Race and Racism
The issue of race and racism is central to the story. Twyla’s first response to rooming with Roberta at St. Bonny’s is to feel sick to her stomach. ‘‘It was one thing to be taken out of your own bed early in the morning—it was something else to be stuck in a strange place with a girl from a whole other race.’’ Throughout the story Twyla and Roberta’s friendship is inhibited by this sense of an uncrossable racial divide, played out against the background of national racial tensions such as the busing crisis. Racial conflicts provide the main turning points in the story’s plot. At no point, however, does Morrison disclose which girl is black and which is white. She offers socially and historically specific descriptions in order to flesh out her characterizations of Twyla and Roberta, and some of these descriptions may lead readers to come to conclusions about the characters’ races based on associations, but none is definitive. For example, when Roberta shows up at the Howard Johnson’s where Twyla works, on her way to see Jimi Hendrix, she’s described as having ‘‘hair so big and wild I could hardly see her face.’’ This may suggest that Roberta is black and wore an afro, a style for black hair popular in the 1960s. During this same period, however, hair and clothing styles (and music such as that of black rocker Hendrix) crossed over between black and white youths, and many whites wore their hair big and wild. Likewise, Roberta’s socioeconomic progress from an illiterate foster care child to a rich executive’s wife may suggest that she is white because of the greater economic power of whites in general. In Twyla’s words, ‘‘Everything is so easy for them.’’ Although economic class can be associated with race, there are plenty of white firemen and black executives....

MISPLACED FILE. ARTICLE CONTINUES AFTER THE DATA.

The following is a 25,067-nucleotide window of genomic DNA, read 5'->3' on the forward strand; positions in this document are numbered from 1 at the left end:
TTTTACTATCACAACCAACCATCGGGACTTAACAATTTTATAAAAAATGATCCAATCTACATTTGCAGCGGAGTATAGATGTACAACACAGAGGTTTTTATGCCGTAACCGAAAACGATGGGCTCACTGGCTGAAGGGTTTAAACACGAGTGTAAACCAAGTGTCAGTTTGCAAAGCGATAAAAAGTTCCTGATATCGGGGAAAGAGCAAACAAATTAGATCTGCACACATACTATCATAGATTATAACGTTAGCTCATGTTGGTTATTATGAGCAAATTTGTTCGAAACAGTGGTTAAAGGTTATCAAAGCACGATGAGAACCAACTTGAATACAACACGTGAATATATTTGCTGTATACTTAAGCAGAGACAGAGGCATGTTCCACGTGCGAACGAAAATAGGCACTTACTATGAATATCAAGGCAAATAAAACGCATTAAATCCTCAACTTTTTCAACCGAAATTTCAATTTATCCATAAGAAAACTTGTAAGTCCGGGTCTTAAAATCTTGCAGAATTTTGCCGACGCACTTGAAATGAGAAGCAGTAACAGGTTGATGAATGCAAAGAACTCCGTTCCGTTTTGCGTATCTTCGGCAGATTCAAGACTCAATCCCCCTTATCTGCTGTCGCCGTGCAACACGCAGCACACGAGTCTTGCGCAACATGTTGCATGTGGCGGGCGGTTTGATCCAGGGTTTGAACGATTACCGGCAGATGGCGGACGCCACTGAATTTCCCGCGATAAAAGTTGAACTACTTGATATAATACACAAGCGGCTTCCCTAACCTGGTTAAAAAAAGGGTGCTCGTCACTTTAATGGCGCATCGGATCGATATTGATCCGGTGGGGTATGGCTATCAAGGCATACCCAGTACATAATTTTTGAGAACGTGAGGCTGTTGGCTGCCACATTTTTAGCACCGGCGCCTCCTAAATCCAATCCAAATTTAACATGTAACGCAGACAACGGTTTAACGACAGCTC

(The entire section is 749 words.)